The impetus for a volume on Cenozoic Carbonate Systems of Australasia began with oral and poster presentations in SEPM (Society for Sedimentary Geology) and AAPG (American Association of Petroleum Geologists) sessions held at the AAPG International Meeting in Perth, Australia, in November 2006. Those sessions highlighted the diversity of carbonate systems that are and were present in Australasia during the Cenozoic. The papers in this volume, which are drawn from the presentations made at the Perth meeting as well as from a 2009 AAPG Hedberg Conference and other meetings, provide insights into the factors controlling the diverse lithofacies, biofacies, growth morphology, diagenesis, and hydrocarbon reservoir potential of these systems.
The ten papers in this Special Publication are geographically widespread (Fig. 1) and include tropical and cool-water carbonates. They are grouped into sections on Southeast Asian and Australian Region carbonate systems. This overview begins with a brief description of each of the papers, followed by summary sections on the influence of tectonics on the initiation, growth, and demise of carbonate systems, and insights into controls on potential hydrocarbon reservoirs.
Moyra E. J. Wilson and Robert Hall review the role of tectonics on SE Asian carbonate platform evolution, from plate to local fault scales, and its relationship to reservoir development in their paper on Tectonic Influences on SE Asian Carbonate Systems and their Reservoir Development. At the largest scale, this review highlights the importance of carbonate platforms as records of the Cenozoic tectonic evolution and assembly of SE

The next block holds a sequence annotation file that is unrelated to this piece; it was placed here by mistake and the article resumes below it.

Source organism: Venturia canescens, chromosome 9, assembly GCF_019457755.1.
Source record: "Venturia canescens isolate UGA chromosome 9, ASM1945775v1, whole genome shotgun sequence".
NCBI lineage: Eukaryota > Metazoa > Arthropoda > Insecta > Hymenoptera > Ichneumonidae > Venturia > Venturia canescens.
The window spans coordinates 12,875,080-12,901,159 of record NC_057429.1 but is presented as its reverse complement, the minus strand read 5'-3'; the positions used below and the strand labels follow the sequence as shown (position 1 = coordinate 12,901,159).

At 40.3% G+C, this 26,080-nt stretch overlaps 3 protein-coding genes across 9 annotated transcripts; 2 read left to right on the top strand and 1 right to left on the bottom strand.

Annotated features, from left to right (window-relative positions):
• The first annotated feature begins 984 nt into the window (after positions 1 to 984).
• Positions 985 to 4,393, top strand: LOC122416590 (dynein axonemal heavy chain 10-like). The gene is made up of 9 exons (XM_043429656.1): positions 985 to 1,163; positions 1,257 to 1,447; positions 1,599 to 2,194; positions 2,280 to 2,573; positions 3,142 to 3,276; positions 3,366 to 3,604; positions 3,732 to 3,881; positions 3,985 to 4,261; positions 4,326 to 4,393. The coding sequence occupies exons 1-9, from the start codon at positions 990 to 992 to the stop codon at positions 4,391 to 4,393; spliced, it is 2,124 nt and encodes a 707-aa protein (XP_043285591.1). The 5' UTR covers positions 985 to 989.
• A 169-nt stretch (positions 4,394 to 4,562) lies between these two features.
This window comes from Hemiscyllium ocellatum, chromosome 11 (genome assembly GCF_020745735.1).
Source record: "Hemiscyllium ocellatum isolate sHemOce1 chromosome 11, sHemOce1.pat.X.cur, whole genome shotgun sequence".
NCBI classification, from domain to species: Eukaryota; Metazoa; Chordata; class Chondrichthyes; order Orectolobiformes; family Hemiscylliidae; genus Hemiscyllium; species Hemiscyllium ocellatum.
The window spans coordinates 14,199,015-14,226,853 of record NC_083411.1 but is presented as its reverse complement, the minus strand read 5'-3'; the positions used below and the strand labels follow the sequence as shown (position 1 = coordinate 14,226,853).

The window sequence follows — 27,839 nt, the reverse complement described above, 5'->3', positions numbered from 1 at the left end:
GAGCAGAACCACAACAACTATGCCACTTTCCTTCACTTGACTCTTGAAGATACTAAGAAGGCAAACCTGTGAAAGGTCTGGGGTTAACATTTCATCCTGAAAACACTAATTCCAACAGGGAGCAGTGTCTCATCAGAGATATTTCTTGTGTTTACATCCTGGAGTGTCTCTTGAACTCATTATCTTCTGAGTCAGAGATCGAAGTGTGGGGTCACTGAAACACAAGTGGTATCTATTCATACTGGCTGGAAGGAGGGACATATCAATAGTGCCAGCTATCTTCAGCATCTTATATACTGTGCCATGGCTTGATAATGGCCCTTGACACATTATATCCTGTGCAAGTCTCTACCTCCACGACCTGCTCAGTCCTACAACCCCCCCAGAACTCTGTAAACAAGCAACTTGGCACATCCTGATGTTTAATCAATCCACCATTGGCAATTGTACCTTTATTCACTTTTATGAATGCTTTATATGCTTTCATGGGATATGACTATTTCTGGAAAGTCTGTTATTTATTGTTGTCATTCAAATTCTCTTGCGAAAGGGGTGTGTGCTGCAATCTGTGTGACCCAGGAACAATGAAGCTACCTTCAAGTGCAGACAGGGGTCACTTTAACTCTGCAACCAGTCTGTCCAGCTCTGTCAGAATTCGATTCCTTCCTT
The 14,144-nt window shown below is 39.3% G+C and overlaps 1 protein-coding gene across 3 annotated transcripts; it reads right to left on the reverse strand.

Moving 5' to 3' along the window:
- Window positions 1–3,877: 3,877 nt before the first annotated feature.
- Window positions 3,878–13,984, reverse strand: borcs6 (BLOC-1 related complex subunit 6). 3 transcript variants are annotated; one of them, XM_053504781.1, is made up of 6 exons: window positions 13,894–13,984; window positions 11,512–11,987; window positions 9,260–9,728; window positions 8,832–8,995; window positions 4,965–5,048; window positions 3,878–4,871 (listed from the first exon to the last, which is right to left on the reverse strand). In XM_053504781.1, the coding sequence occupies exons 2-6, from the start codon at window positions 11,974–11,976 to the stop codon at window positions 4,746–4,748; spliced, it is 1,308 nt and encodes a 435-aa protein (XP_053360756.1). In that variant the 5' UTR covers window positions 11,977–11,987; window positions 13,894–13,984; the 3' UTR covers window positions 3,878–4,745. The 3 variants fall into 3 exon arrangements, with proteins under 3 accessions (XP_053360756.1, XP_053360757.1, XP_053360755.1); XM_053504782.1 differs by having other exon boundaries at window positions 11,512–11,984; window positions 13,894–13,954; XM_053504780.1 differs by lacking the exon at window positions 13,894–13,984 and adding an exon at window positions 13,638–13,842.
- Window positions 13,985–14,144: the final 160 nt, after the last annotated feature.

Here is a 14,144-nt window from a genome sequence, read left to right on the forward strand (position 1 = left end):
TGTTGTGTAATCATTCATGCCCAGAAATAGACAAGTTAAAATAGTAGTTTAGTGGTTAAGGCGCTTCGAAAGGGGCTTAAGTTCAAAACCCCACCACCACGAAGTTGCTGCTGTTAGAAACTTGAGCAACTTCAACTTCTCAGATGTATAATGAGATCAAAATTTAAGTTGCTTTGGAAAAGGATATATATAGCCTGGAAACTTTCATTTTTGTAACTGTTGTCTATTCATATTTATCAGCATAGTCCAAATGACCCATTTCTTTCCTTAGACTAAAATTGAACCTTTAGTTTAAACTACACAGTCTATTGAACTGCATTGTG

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The Cenozoic carbonate systems of Australasia are the product of a diverse assortment of depositional and post-depositional processes, reflecting the interplay of eustasy, tectonics (both plate and local scale), climate, and evolutionary trends that influenced their initiation and development. These systems, which comprise both land-attached and isolated platforms, were initiated in a wide variety of tectonic settings (including rift, pas-sive margin, and arc-related) and under warm and cool-water conditions where, locally, siliciclastic input af-fected their development. The lithofacies, biofacies, growth morphology, diagenesis, and hydrocarbon reser-voir potential of these systems are products of these varying influences. The studies reported in this volume range from syntheses of tectonic and depositional factors influencing carbonate deposition and controls on reservoir formation and petroleum system development, to local studies from the South China Sea, Indonesia, Kalimantan, Malaysia, the Marion Plateau, the Philippines, Western Australia, and New Caledonia that incor-porate outcrop and subsurface data, including 3-D seismic imaging of carbonate platforms and facies, to un-derstand the interplay of factors affecting the development of these systems under widely differing circum-stances. This volume will be of importance to geoscientists interested in the variability of Cenozoic carbonate systems and the factors that controlled their formation, and to those wanting to understand the range of po-tential hydrocarbon reservoirs discovered in these carbonates and the events that led to favorable reservoir and trap development.